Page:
These 4 Trends Are Changing Accounting (Even If No One Knows It Yet)

By Fergus Cleaver

Like death and taxes, accounting is one of those things that just…is. (To be fair, accounting does intimately involve at least one of those things.)

Seriously: It’s only a small exaggeration to say that the field of accounting is one of the few human professions that always was, always is and probably always will be. But that doesn’t mean it’s incapable of reinventing itself.

In point of fact, accounting has seen more changes this decade than at any point in living memory. While it’s never safe to chance at predicting the future, it’s nevertheless fair to bet that these changes will continue—and maybe accelerate—in the coming years. That could have major ramifications for younger accountants, students contemplating accounting careers and children not yet old enough to know what they want to do with their lives, other than be astronauts.

Most important, the changes rocking the world of accounting will affect the millions of practitioners currently in the prime of their careers—too young to retire, for sure, but (feeling) too set in their ways to adapt to radical change.

For all those affected by the changes rocking the world of accounting, and those interested for whatever obscure reason, these are the four crucial accounting trends you need to understand now.

1. Accounting Now Lives in the Cloud

Modern accounting is built on the back of an increasingly powerful, increasingly intelligent (e.g., HubDoc) set of cloud software solutions. This is a tremendous time-saver for human accountants, and a potentially game-changing value for small-business owners set on going the DIY route.

2. Business Software Leverages Built-In Accounting Functions

Even as basic accounting functions are digitizing and moving into the cloud, the accounting landscape is becoming ever more diffuse. Case in point: the proliferation of “light accounting” capabilities in dozens of business software programs (most based in the cloud) whose primary or secondary functions have nothing to do with accounting. Look for more of this going forward.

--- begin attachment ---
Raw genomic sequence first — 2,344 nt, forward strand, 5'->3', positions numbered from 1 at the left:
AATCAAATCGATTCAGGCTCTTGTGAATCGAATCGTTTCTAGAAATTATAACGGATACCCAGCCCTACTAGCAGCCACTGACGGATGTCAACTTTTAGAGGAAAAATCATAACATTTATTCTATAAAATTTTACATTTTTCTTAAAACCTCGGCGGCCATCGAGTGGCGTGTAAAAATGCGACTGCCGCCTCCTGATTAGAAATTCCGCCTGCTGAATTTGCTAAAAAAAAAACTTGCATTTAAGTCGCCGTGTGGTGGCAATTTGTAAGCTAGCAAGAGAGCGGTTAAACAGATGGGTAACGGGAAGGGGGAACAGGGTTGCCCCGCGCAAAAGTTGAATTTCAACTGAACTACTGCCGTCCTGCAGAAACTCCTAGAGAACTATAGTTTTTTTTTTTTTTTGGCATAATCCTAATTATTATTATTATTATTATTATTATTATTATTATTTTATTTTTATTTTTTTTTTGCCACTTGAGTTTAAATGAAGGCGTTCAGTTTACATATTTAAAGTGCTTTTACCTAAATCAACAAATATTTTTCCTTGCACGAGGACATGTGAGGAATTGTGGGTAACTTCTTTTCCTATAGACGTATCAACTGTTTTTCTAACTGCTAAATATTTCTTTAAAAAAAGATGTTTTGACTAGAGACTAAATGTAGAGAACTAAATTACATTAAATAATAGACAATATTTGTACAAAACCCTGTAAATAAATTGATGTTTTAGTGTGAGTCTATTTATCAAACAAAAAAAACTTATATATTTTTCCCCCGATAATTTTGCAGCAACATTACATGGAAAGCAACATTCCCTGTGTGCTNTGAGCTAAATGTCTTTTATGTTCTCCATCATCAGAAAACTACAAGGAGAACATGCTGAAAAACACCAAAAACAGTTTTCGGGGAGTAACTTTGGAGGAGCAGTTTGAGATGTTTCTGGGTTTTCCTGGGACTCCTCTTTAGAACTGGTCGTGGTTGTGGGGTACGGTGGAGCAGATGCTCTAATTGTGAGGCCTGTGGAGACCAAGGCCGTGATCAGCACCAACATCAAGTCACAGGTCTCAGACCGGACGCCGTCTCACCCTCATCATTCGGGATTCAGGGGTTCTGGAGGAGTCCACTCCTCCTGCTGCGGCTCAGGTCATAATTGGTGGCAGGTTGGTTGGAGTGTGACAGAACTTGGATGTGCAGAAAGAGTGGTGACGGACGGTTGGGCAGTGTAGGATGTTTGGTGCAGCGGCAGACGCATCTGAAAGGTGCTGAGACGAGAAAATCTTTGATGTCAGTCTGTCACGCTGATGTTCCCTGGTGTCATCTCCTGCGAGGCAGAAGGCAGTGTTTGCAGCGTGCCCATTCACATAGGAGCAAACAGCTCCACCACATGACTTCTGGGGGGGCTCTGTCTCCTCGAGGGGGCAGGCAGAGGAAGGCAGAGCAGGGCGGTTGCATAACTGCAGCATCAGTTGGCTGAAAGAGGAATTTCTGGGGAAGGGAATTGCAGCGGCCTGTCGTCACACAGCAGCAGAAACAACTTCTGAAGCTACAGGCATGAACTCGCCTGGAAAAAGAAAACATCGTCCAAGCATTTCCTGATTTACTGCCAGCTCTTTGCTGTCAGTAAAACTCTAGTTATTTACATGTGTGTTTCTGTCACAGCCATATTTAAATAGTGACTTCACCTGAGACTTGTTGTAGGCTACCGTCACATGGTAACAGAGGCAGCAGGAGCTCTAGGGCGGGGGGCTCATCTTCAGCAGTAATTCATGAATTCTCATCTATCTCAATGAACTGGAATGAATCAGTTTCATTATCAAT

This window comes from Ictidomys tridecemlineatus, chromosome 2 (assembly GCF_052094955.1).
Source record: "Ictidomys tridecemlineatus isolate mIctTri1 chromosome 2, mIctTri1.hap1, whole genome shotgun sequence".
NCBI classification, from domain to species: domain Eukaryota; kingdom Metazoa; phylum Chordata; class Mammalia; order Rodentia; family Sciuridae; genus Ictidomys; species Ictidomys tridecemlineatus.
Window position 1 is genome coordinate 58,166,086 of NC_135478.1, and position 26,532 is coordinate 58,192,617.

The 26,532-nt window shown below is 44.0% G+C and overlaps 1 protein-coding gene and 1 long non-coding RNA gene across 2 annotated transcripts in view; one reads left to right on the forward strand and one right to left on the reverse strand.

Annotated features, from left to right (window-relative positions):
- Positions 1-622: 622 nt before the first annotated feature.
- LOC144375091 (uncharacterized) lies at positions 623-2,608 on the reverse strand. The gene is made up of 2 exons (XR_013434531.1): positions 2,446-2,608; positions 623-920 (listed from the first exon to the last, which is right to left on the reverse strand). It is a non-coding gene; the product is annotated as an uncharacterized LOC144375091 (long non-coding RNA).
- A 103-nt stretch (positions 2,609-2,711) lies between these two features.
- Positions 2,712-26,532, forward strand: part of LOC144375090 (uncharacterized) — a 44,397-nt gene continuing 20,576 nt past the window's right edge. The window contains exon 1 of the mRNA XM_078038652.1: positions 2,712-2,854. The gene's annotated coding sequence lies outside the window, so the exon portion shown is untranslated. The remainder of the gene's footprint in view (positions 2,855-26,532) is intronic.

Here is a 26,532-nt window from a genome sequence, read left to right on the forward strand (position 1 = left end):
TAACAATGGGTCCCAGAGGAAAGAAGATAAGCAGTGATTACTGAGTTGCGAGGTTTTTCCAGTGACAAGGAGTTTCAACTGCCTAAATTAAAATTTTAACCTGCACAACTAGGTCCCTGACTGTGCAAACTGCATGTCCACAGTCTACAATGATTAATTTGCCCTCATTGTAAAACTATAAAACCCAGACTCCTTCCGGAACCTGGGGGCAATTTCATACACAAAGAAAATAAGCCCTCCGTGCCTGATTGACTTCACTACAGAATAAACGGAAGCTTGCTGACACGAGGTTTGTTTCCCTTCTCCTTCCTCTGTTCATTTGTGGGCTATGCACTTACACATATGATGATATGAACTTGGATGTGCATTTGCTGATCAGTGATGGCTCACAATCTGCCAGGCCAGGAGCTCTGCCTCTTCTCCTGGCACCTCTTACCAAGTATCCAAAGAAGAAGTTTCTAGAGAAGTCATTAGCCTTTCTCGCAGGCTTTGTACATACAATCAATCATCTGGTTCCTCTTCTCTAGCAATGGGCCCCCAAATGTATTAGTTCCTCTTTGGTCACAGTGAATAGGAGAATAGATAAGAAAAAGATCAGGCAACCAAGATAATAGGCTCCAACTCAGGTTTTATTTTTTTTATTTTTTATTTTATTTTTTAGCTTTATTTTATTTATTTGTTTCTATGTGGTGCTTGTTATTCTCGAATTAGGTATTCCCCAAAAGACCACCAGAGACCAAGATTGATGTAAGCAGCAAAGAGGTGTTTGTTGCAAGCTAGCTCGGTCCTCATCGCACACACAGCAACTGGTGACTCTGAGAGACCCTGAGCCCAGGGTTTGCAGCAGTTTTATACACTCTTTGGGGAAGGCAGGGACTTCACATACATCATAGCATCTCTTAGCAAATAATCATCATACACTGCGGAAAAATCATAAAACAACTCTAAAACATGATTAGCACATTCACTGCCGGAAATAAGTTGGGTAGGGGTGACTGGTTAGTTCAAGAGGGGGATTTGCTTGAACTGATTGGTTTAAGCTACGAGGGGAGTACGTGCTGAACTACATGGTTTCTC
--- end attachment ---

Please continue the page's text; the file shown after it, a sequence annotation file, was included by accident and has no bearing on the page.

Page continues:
3. Mergers & Acquisitions Will Dominate Corporate Accounting

After a brutal downturn in the wake of the global financial crisis, M&A activity has picked back up in a big way. As accelerating technological change drives consolidation in virtually every industry, this looks to be a secular trend. And that’s big news for young people looking for reliable work in corporate accounting, which has seen its share of lean years.

4. The Gig Economy Is Here to Stay

The gig economy is important for two big reasons. One, as its practitioners grow more ambitious and successful, they need more accounting help than ever. Two, accountants themselves can take advantage of a growing set of lucrative opportunities to work as consultants or hired guns, stringing together full-time-equivalent incomes on the back of high-value, task-based work. The Uber of accounting has yet to be invented, but it’s probably not far off.

This Is What the Future of Accounting & Bookkeeping Looks Like

Accounting isn’t exactly a compelling discipline. Essential to the smooth functioning of the global economy, yes. The stuff of fanboy and fangirl dreams? No.